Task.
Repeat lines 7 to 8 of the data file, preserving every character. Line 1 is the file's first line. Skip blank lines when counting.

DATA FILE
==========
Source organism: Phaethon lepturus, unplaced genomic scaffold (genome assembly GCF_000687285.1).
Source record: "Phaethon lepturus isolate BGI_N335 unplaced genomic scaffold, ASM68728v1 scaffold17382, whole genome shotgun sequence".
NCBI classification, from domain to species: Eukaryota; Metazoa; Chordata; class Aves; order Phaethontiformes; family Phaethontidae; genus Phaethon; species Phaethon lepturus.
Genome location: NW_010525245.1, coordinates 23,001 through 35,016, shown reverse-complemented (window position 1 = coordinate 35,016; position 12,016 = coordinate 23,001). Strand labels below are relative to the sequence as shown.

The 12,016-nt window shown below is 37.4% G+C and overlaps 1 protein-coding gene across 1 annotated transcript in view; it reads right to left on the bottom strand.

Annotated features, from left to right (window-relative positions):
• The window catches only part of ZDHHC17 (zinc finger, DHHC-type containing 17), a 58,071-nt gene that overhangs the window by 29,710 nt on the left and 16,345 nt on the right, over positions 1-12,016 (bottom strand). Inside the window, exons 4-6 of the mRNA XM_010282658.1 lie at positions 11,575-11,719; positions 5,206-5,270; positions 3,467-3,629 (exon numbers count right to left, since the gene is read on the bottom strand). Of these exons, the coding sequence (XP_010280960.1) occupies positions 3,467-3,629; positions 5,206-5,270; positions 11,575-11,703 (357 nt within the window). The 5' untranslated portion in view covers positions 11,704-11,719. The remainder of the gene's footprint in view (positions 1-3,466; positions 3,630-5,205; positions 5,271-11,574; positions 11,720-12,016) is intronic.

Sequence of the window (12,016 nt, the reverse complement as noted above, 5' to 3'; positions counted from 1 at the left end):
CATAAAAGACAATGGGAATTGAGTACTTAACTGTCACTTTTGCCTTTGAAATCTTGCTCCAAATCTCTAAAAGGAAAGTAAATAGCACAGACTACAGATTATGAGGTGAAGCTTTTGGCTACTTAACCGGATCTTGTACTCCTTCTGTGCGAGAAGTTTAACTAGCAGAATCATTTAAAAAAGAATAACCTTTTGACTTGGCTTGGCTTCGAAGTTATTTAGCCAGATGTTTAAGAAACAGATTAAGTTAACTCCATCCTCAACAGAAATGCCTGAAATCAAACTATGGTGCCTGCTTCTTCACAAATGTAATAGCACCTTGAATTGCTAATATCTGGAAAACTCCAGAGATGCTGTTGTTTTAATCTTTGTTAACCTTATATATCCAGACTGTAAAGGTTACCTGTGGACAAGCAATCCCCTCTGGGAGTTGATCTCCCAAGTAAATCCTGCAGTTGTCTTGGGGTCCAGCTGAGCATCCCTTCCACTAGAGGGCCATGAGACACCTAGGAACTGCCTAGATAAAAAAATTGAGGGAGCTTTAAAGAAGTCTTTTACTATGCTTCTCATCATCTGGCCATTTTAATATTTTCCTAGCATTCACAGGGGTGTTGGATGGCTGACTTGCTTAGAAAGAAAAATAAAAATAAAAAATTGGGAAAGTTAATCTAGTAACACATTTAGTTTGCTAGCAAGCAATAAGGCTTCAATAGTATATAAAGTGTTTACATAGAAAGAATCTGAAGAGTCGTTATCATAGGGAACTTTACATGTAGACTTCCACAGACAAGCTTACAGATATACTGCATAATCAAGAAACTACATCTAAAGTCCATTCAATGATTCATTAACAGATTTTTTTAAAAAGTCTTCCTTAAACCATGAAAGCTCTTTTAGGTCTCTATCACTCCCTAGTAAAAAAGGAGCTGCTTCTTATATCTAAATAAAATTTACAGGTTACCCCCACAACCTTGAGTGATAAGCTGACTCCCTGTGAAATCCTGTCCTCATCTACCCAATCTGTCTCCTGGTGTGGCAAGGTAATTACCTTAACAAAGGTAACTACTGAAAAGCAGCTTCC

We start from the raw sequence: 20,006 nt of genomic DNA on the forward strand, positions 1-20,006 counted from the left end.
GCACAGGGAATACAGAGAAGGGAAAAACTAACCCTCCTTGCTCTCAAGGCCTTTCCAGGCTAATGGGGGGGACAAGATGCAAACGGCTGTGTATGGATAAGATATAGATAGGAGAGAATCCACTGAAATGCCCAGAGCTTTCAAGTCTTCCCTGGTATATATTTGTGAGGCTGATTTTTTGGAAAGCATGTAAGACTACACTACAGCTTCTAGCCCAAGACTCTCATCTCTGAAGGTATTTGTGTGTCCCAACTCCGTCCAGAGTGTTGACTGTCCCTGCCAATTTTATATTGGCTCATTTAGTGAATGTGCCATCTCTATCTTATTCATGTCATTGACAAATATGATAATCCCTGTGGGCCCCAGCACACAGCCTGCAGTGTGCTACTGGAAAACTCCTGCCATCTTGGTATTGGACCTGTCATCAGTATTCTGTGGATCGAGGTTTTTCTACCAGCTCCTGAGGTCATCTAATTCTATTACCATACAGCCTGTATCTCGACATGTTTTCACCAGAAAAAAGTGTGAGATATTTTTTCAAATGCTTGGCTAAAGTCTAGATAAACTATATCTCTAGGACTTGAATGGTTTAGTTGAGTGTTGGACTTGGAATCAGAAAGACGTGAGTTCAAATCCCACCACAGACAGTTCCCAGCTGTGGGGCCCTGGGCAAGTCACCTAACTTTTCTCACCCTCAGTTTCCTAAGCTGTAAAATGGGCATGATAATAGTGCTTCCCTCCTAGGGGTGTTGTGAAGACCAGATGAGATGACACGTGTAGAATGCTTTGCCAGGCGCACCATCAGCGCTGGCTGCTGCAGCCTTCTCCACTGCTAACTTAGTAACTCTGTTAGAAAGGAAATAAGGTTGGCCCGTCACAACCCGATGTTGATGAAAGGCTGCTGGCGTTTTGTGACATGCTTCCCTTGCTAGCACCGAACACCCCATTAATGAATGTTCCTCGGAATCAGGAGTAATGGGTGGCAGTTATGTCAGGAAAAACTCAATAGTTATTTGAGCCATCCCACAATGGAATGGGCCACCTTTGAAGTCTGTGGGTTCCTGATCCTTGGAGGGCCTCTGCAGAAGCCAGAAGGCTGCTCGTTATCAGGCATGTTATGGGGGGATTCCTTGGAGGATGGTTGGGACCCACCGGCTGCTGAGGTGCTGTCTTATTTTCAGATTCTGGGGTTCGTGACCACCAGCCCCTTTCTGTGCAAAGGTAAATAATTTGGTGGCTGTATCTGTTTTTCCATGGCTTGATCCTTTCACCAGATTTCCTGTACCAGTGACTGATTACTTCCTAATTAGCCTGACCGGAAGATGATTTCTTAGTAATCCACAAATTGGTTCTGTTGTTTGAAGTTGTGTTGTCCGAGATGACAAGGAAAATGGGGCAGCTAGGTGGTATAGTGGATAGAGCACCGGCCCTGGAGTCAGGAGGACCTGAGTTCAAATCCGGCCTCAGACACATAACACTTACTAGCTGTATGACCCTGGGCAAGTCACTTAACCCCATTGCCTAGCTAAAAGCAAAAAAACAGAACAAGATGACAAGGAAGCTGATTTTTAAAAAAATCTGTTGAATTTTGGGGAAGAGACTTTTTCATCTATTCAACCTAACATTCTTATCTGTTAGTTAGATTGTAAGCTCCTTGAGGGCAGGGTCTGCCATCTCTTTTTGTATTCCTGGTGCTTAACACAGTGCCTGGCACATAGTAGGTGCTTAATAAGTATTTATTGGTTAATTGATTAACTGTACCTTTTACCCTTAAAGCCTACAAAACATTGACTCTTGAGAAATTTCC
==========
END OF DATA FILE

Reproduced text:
• The window catches only part of ZDHHC17 (zinc finger, DHHC-type containing 17), a 58,071-nt gene that overhangs the window by 29,710 nt on the left and 16,345 nt on the right, over positions 1-12,016 (bottom strand). Inside the window, exons 4-6 of the mRNA XM_010282658.1 lie at positions 11,575-11,719; positions 5,206-5,270; positions 3,467-3,629 (exon numbers count right to left, since the gene is read on the bottom strand). Of these exons, the coding sequence (XP_010280960.1) occupies positions 3,467-3,629; positions 5,206-5,270; positions 11,575-11,703 (357 nt within the window). The 5' untranslated portion in view covers positions 11,704-11,719. The remainder of the gene's footprint in view (positions 1-3,466; positions 3,630-5,205; positions 5,271-11,574; positions 11,720-12,016) is intronic.

Sequence of the window (12,016 nt, the reverse complement as noted above, 5' to 3'; positions counted from 1 at the left end):